Photos: Zervos, Gillame, Hideki
Harajuku station is on the western part of Tokyo's JR Yamanote Line loop (not the subway), two stations south of Shinjuku and one station north of Shibuya
The crowded narrow streets next to the station, such as
the Takeshita Dori (shown on the photo's page of this website), are
crammed with boutiques, food outlets, toy, bargain, photo and electronic
The famous short but wide foot-bridge over the rail-tracks connects Harajuku station with Yoyogi park. A camera is a must for tourists visiting the bridge or the park. On Sundays (only Sundays) the bridge becomes a popular gathering place for a cult of young adults, mostly female, who wear and show off the bizarre fashions designed by themselves and known as the Harajuku style.
The unique designs are inspired by English Victorian dress, European fairytales, Japanese manga characters and American heavy rocker wear. The make-up and hair styles are also self-created. Making up and dressing in these fashions is known as cosplay, short for costume play, but there are many sub-cultures with their own unique themes. Both the males and females are mostly young people aged from 18 to 25, but Cosplayers of all ages often get in on the act. The styles range from colourful and outlandish to classy and elegant. They are designed by the wearers themselves and each spectacular outfit attempts to outdo the others.
The name "Harajuku Girls" is the English media's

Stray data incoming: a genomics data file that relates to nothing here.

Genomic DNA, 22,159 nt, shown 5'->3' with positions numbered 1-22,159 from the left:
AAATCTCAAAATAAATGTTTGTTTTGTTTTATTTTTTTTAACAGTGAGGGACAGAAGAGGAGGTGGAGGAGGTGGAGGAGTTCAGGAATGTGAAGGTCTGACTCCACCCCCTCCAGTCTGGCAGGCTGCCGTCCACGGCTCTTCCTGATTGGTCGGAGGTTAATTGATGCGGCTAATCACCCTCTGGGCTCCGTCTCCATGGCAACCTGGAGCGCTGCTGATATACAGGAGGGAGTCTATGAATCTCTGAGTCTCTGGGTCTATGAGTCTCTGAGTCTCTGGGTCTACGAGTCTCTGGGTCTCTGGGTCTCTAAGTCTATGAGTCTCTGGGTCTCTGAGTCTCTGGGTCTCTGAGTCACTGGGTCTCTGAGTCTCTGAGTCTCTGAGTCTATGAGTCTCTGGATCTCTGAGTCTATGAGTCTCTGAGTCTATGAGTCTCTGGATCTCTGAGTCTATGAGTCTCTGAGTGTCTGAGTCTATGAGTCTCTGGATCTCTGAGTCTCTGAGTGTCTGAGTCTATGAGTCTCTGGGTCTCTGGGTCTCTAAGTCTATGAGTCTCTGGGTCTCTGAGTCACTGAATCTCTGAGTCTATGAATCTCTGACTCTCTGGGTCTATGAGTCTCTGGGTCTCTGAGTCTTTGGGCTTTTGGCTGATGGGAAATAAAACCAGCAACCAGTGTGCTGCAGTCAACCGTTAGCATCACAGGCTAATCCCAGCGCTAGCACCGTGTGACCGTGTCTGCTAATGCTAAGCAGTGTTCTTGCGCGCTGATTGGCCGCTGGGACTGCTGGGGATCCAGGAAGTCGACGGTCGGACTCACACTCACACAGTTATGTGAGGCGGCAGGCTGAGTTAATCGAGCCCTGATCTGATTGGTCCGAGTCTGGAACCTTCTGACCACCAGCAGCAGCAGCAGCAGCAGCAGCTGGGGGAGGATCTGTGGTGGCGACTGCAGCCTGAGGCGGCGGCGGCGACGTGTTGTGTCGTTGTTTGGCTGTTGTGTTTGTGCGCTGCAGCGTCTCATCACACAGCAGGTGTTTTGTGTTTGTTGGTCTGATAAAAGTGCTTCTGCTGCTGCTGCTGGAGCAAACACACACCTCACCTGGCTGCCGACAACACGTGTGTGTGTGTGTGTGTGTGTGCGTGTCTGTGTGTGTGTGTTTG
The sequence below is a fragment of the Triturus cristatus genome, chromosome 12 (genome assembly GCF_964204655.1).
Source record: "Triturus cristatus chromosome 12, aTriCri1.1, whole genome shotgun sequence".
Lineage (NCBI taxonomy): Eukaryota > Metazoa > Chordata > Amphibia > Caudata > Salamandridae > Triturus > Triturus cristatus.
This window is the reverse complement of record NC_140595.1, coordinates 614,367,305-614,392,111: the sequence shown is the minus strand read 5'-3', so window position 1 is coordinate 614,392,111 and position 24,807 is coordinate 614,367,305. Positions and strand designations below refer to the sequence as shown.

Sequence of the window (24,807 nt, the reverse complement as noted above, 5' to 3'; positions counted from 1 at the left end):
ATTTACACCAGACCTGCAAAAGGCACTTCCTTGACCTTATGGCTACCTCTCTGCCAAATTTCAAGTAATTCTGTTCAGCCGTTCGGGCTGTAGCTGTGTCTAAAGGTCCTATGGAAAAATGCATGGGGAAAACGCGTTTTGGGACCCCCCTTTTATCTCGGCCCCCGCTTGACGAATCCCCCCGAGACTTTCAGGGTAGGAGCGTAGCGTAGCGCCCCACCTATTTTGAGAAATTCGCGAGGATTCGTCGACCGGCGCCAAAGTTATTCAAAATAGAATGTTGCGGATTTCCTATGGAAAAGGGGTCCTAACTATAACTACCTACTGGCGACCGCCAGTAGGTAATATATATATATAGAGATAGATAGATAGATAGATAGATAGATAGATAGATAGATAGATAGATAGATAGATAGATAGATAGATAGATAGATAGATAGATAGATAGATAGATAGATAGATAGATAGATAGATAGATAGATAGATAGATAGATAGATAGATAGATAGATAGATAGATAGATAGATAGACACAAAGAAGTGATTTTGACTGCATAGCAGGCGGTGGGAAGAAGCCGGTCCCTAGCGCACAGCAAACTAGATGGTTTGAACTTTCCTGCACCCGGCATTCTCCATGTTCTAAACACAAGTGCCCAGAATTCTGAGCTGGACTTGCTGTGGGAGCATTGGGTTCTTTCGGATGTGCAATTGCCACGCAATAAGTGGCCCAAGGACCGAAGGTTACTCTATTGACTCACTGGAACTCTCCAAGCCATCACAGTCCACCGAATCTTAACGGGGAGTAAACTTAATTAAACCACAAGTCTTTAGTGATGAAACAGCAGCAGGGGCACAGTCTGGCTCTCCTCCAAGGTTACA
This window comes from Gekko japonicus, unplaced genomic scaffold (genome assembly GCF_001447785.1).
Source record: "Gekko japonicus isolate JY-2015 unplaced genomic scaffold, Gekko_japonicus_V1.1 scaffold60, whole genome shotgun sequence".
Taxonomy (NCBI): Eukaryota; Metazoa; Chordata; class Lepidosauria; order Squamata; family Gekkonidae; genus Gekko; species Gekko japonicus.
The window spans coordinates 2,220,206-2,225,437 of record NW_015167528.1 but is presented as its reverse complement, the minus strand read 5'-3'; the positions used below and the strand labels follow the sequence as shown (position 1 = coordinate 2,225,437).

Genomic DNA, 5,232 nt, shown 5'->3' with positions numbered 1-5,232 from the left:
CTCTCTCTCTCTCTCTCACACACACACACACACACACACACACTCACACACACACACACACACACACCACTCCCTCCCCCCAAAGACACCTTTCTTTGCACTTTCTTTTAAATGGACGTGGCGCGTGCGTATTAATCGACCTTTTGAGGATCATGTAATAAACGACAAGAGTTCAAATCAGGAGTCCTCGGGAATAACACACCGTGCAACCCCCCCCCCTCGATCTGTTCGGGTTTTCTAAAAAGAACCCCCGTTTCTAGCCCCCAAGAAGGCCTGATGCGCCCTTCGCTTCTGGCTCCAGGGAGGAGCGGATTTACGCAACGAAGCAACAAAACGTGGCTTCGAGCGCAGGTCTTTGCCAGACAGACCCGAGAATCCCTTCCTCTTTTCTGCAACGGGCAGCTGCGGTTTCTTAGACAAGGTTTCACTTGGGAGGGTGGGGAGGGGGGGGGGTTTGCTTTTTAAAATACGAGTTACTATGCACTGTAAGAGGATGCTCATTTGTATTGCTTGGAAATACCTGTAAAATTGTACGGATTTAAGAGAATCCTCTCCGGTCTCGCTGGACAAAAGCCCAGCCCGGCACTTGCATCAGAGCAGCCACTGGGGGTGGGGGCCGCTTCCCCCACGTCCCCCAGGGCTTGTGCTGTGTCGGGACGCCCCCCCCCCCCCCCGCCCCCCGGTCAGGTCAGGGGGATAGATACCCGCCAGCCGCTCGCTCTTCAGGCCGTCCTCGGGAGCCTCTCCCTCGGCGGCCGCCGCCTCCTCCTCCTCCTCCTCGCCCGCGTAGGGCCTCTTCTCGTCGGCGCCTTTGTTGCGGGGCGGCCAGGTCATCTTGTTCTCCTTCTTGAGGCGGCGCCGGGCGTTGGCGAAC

applied to the young women of Harajuku who dress in these
outfits. The Harajuku youth culture has quickly spread throughout
the globe. It has been popularised in movies, songs, magazines and
Every Sunday the young women gather to socialise on the footbridge at Harajuku station, displaying their fashion creations to the curious tourists who come to see them. Most Cosplayers are happy to have their picture taken, many of them hoping to be noticed by the foreign magazine photographers who mingle in the crowd..
The male fashions are not quite as bizarre. They are limited to Elvis, Rock-a-billy and heavy metal rock styles. While the females congregate on the bridge, the males gather in adjoining Yoyogi park showing off their musical and dancing talents. Elvises, rock-a-billies, rock bands and various street musicians line the pathways of the park performing next to each other, competing for the attention of the passing crowds.
The park is crowded on Sundays with tourists visiting the shrine, or enjoying the action. Sunday at Yoyogi park is a popular day out for Tokyo families.
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